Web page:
Department of State

 

TELEGRAM

CONFIDENTIAL 517

 

 

 

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032586

R 1213102 MAR 71

FM AMEMBASSY ISLAMABAD

TO SECSTATE WASHDC 7333

INFO AMEMBASSY BANGKOK

AMCONSUL DACCA

AMCONSUI. KARACHI

AMCONSUL LAHORE

CONFIDENTIAL ISLAMABAD 2214

LIMDIS

BANGKOK FOR AMBASSADOR FARLAND

SUB : CHANCES FOR POLITICAL SOLUTION

REF : DACCA 726, ISLAMABAD 2192

 

l . In general we agree with analysis in Dacca Reftel. We still in breathing spell after events of last weekend although crisis continues. Military has not yet tipped hand re response to Mujib's demand for end to Martial Law and for early transfer of power as condition for Awami League attendance at National Assembly. MLA answer will probably not be known at least until Yahya goes to Dacca and sees Mujib.

 

2. At same time, Mujib's ability to step in as de facto ruler of Bangla Desh has strengthened his bargaining position vis-a-vis West Pakistan. We hope realities of situation in East will help tip balance in favor of further effort by MLA to seek negotiated settlement with Mujib rather than impose solution by bayonet. While, as Dacca points out, we do not know whether emotion or logic will prevail, our hopes for settlement somewhat greater than day or two ago. In this regard, we note hopeful comments by British Hicomer and Soviet Ambassador (Islamabad 2192).

 

3. Bhutto is on good behavior in face of undertone of criticism in West that he is to blame for provoking present crisis by his earlier refusal to attend NA session. We read his March 10 telegram to Mujib offering to come to Dacca for talks as showing some give in his previous hard line. It in his interest to participate in dialogue on crisis and not leave discussions entirely to Yahya and Mujib. PPP shares AL desire to end military rule. Next expected public word from Bhutto is at March 14 rally he holding in Karachi.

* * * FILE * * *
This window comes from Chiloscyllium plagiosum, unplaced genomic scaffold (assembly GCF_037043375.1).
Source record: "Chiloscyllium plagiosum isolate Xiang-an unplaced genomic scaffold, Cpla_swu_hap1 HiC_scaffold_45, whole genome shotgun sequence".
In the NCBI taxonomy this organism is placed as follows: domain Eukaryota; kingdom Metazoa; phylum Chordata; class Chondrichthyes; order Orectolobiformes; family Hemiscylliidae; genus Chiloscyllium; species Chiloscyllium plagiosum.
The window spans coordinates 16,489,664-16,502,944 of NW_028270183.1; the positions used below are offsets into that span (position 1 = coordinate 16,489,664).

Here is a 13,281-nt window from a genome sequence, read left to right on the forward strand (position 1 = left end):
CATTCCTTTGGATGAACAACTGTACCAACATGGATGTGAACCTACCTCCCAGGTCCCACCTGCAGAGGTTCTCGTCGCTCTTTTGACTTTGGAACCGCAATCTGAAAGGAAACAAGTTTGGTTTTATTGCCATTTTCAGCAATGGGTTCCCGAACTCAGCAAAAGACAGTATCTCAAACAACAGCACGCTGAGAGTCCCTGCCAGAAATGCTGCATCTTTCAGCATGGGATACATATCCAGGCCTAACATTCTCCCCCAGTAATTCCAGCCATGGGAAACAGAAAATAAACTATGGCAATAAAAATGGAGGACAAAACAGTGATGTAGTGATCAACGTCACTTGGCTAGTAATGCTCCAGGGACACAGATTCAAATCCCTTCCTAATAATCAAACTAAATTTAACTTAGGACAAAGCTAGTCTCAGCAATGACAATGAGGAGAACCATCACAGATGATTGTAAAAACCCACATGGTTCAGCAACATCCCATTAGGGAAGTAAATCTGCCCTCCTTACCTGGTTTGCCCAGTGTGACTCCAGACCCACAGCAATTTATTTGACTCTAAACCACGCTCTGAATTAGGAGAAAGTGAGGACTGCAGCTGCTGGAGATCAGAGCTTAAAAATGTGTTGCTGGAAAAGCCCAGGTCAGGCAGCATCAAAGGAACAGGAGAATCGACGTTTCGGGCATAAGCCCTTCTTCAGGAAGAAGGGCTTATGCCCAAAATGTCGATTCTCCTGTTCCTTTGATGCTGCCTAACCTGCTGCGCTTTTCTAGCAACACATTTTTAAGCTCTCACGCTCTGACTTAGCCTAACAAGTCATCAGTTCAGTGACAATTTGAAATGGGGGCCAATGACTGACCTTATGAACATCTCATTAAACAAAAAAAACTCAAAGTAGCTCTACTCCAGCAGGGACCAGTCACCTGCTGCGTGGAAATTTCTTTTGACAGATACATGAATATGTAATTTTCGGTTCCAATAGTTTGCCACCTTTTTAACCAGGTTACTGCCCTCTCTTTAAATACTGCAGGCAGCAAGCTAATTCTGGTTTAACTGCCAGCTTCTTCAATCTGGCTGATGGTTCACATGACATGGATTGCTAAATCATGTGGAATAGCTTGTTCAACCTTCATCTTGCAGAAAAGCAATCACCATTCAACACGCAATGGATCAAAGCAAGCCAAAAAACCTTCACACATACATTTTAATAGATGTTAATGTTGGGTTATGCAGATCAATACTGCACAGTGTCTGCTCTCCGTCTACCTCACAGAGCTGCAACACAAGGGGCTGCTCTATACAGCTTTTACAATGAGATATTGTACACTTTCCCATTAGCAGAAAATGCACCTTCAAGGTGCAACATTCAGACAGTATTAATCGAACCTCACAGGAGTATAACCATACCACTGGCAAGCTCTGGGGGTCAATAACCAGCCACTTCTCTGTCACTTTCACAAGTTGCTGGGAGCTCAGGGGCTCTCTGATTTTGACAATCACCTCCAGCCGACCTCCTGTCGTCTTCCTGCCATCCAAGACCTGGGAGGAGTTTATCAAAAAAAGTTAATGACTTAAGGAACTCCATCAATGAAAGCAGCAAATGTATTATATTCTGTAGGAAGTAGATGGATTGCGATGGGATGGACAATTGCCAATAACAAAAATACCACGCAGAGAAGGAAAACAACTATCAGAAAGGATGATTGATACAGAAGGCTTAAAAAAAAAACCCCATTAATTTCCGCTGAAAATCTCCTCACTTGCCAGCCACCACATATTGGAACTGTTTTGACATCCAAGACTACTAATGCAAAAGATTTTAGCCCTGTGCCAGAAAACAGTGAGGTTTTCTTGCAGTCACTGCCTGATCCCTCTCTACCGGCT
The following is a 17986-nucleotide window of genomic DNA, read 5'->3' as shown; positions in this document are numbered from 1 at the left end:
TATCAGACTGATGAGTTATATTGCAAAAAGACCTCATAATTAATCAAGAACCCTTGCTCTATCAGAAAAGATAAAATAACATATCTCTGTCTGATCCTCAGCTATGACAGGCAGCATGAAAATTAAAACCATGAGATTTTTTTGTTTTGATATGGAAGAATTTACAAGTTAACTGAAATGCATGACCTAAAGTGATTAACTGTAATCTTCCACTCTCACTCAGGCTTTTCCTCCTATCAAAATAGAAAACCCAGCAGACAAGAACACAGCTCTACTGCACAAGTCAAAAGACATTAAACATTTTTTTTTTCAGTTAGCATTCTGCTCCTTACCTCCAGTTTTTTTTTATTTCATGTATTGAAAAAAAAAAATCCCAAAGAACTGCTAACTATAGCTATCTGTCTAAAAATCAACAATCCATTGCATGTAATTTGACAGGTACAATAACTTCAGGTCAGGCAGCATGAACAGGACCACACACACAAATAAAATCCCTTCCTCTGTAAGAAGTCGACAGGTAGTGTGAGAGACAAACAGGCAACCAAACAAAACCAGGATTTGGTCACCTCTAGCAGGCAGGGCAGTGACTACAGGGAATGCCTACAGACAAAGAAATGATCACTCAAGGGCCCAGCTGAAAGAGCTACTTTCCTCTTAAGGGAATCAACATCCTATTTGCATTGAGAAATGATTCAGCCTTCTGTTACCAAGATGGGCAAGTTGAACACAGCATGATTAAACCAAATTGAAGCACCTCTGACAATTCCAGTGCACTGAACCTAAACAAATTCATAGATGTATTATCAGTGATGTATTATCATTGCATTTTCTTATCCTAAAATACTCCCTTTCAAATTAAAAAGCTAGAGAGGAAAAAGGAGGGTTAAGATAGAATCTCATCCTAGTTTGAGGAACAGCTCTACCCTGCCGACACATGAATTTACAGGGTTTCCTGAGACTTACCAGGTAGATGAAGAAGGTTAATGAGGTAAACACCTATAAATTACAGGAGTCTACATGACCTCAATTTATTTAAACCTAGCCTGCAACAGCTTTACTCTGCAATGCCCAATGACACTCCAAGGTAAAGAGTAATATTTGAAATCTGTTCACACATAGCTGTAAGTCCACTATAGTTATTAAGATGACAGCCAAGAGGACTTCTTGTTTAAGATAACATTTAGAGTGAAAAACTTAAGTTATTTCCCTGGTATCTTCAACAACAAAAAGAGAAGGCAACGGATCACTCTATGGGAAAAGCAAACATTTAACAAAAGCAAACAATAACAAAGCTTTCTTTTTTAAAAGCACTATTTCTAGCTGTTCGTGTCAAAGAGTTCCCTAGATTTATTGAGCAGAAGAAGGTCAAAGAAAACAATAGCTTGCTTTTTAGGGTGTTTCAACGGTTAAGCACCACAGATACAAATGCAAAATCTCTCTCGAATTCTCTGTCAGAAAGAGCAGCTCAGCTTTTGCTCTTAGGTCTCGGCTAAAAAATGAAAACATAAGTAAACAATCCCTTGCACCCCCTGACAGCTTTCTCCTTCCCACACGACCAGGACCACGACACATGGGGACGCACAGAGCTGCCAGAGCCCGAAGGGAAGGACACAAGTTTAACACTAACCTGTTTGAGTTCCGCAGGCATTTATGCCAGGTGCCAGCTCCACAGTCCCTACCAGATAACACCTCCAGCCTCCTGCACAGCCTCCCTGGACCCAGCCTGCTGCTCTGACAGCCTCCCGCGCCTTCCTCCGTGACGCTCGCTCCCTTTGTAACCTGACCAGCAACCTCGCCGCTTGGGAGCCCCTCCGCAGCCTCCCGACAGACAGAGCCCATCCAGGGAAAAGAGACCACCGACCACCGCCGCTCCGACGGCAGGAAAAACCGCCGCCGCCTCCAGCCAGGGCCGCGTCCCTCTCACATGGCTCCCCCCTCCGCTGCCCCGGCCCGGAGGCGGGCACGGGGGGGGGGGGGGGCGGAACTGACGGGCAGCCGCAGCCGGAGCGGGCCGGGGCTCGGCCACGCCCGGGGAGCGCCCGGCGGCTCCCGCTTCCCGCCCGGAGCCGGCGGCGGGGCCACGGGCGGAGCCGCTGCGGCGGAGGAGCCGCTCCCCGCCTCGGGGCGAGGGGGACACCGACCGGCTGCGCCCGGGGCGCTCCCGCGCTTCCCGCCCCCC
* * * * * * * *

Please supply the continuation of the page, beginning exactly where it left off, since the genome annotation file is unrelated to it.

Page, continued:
4. Regarding possible solutions, confederation idea (Para 4 Dacca Reftel) could be appealing to Bhutto, who expressed interest in it to AP correspondent about a month ago. However, we believe army would be inclined resist proposal under which Center would have little more than fig leaf of power. Army would probably read confederation as merely way station on road to formal separation. Moreover, if public opinion in West Pakistan interpreted confederation proposal as subterfuge to permit eventual split, Bhutto might find it politically inexpedient (whatever his private sentiments) to accept.

 

5. Possible variation, which even closer to de facto independence, would be confederation in which East and West had own armed forces and foreign offices, but were bound together by joint defense and other agreements. Disadvantage of such arrangement, which would probably be acceptable to Mujib, would be that unity of Pakistan maintained in name only.

 

6. Other solution, which mentioned in Para 7, Dacca Tel would be transfer of power to some sort of interim government-either in provinces, Center or both. This might be acceptable to Bhutto, if substance and not merely facade of power passes to elrkted representatives. We assume that arrangement which included interim government at Center as well as in provinces would also be more palatable to Mujib. Think it conceivable military might also accept, provided President Yahya retained ultimate power pending adoption of constitution. Advantage of such arrangement, in addition to putting politicos to work, would be further defusing of situation and allowing East and West to seek to work out new relationship in calmer atmosphere than presently exists. (We note precedent in somewhat analogous Congress-Muslim League interim government formed in undivided India.)

 

7. All above is speculation pending further developments, particularly re­establishment of personal contact among the three principals.

 

GP-3. Sober

 

 

Source: The American Press: Secret and Confidential India-Pakistan-Bangladesh Documents 1965-1973, University Press Limited, p.520-521.